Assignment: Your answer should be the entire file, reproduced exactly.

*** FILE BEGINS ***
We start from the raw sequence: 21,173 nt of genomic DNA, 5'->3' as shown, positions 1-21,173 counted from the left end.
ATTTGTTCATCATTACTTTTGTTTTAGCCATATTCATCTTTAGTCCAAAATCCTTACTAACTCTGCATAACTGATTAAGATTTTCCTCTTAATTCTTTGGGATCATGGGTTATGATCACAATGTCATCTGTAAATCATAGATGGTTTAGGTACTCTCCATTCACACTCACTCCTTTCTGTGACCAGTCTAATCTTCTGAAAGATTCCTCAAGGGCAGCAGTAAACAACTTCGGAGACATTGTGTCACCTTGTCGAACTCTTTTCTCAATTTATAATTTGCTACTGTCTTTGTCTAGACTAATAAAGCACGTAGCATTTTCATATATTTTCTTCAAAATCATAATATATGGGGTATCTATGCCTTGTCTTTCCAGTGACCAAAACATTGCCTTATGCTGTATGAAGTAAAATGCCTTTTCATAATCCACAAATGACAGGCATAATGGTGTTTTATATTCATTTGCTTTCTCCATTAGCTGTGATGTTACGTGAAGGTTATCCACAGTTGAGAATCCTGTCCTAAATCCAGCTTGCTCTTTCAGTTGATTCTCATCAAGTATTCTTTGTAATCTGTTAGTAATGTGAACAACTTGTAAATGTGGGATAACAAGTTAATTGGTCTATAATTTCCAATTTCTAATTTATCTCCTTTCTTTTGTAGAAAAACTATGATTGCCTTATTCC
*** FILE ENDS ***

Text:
We start from the raw sequence: 21,173 nt of genomic DNA, 5'->3' as shown, positions 1-21,173 counted from the left end.
ATTTGTTCATCATTACTTTTGTTTTAGCCATATTCATCTTTAGTCCAAAATCCTTACTAACTCTGCATAACTGATTAAGATTTTCCTCTTAATTCTTTGGGATCATGGGTTATGATCACAATGTCATCTGTAAATCATAGATGGTTTAGGTACTCTCCATTCACACTCACTCCTTTCTGTGACCAGTCTAATCTTCTGAAAGATTCCTCAAGGGCAGCAGTAAACAACTTCGGAGACATTGTGTCACCTTGTCGAACTCTTTTCTCAATTTATAATTTGCTACTGTCTTTGTCTAGACTAATAAAGCACGTAGCATTTTCATATATTTTCTTCAAAATCATAATATATGGGGTATCTATGCCTTGTCTTTCCAGTGACCAAAACATTGCCTTATGCTGTATGAAGTAAAATGCCTTTTCATAATCCACAAATGACAGGCATAATGGTGTTTTATATTCATTTGCTTTCTCCATTAGCTGTGATGTTACGTGAAGGTTATCCACAGTTGAGAATCCTGTCCTAAATCCAGCTTGCTCTTTCAGTTGATTCTCATCAAGTATTCTTTGTAATCTGTTAGTAATGTGAACAACTTGTAAATGTGGGATAACAAGTTAATTGGTCTATAATTTCCAATTTCTAATTTATCTCCTTTCTTTTGTAGAAAAACTATGATTGCCTTATTCC